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Charcoal or gas? Settling the great grill debate.

July 23, 2013

Get grilling with gas: Tips for cooking meat

But, if the warm spring has you drooling to buy a new grill, you may want to hold off just a bit longer as the best grill deals begin in June, and really start smoking in July. is devoted to finding the best deals on consumer goods, whether or not they're from an advertiser. For more great offers visit dealnews.com , which works with advertisers to craft offers for readers. Recent posts The Christian Science Monitor Weekly Digital Edition Ideally though you should start doing your research now, so when the hottest grill deals do start rolling in, you'll be ready to pounce. To help you pick the perfect grill for your outdoor cooking needs, we'll explore the charcoal vs. gas grill debate, look at the cost of both, and weigh a number of other grilling variables. RECOMMENDED: 22 summer salads Grill Cost There's little doubt that a charcoal grill which can be as simple as a cooking grate and a receptacle to hold the bricks is an inexpensive outdoor grill. Of course, a high-end charcoal grill can cost upwards of $400, while the cheapest gas grills generally start at $100. But for the sake of comparison, we'll stick to typical, basic models for each; the timeless Weber 22.5" One-Touch Silver Charcoal Kettle Grill will cost you $99.99 (with free shipping, a low by $12) while the basic Char-Broil 48,000-BTU 4-Burner Gas Grill is instead $158 (with free shipping, a low by $42). The Char-Broil arguably offers a more advanced setup, but it is fairly standard for a gas grill nonetheless. Advantage: Charcoal Grill Operating Cost Gas grills run on either natural gas or propane canisters.
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Grilling brings out smoky sweetness in nectarines, peaches, grapes

This brings me to my next pointer: use tongs, not a fork, to turn your meat on the grill. Although barbecue forks are a common inclusion with grilling utensil sets, frequent use of this tool will cause more punctures in the meat than necessary and will result in an excess of lost juices. Using tongs (or a flipper as in the situation of flipping a burger) will help to keep the precious juices in the meat. Whenever I do a cooking class that requires the use of an outdoor gas grill, many people are amazed that I do 99 per cent of the cooking with the lid open. When they inquire as to why I am cooking with the lid open, I ask them "why do you close it?" Some say because the manual tells them too, but most don't have an answer. For the most part, lid closed cooking should be reserved to larger cuts of meat where you want to cook indirectly (meat not directly above the flames) so your gas grill will perform more like an oven. This will help to cook the meat internally to the degree you want without burning the outside. Mostly for small pieces of meat like chicken breasts, steaks, pork chops, etc., I will grill with the lid open to achieve better crusting (grill marks) on both sides. The main reason why we grill meat is because of the flavour of the browning of the outer crust.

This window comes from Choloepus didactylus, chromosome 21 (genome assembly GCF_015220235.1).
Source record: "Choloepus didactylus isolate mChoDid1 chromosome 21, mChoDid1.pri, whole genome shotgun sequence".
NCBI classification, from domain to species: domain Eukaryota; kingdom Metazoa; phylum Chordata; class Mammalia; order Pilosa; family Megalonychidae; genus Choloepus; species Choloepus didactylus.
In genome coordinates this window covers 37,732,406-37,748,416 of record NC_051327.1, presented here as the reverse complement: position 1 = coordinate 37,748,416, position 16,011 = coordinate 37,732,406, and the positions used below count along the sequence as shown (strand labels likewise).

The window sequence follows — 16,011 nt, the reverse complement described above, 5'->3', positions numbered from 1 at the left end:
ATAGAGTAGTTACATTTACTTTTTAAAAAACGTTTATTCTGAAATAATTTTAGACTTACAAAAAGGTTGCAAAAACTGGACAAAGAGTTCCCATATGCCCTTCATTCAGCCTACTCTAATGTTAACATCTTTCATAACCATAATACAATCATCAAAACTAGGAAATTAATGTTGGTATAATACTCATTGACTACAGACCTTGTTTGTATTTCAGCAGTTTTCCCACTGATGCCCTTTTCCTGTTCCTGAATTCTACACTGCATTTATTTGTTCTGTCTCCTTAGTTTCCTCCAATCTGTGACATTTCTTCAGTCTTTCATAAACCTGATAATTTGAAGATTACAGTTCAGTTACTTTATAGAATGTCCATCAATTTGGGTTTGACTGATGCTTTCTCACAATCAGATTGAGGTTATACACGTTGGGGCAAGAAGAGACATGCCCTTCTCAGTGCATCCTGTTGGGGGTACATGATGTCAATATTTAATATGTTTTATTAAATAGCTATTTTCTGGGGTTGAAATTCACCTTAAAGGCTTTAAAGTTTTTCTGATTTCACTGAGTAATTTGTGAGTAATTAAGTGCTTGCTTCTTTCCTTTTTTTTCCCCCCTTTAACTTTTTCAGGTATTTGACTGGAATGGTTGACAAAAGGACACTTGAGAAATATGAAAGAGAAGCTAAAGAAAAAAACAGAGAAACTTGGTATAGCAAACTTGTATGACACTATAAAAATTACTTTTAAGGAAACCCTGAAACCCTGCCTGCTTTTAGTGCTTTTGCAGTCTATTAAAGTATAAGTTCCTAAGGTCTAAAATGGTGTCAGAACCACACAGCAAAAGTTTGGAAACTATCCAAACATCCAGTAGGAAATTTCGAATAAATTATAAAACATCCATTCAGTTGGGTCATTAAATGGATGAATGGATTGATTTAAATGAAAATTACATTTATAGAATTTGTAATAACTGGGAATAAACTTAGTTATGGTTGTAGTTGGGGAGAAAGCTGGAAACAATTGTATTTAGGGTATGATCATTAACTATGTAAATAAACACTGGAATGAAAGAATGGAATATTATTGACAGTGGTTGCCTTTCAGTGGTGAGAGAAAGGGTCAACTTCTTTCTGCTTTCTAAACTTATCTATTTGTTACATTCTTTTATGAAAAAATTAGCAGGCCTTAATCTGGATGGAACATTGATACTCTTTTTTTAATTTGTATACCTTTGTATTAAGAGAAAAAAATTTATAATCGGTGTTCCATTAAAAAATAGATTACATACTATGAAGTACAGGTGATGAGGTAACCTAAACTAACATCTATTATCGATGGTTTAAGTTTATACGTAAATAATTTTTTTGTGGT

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Skewers also work well for combining several pieces of fruit at once, such as pineapple, mango, tree fruit and grapes. Personal chef Wendy Carroll, of Seasoned To Taste in Fresno, Calif., says to make sure you clean the grill before placing the fruit on the grate to avoid unwanted flavors. And brush a little oil on the grill to keep the fruit from sticking. Depending on the fruit, it may take just a few minutes on medium heat to get those great looking grill marks. Farmer and cookbook author Nikiko Masumoto likes to go a little longer, about six to seven minutes, when she grills her halved peaches or nectarines. "If your fruit is really ripe, the nectar of the fruit will start to boil up and pool where the pit used to be," Masumoto says. "After that, pull them off and drop a scoop of vanilla ice cream on them. And they will taste so good." Chefs and food experts say it is fun to experiment with different types of fruits to see what works best and what you like. Jo Ann Sorrenti, owner of Sierra Nut House in Fresno, grills peaches, apricots, and nectarines. Sierra Nut House chef Adrianna Oropeza recently prepared grilled peaches with an almond-paste filling and blueberries.
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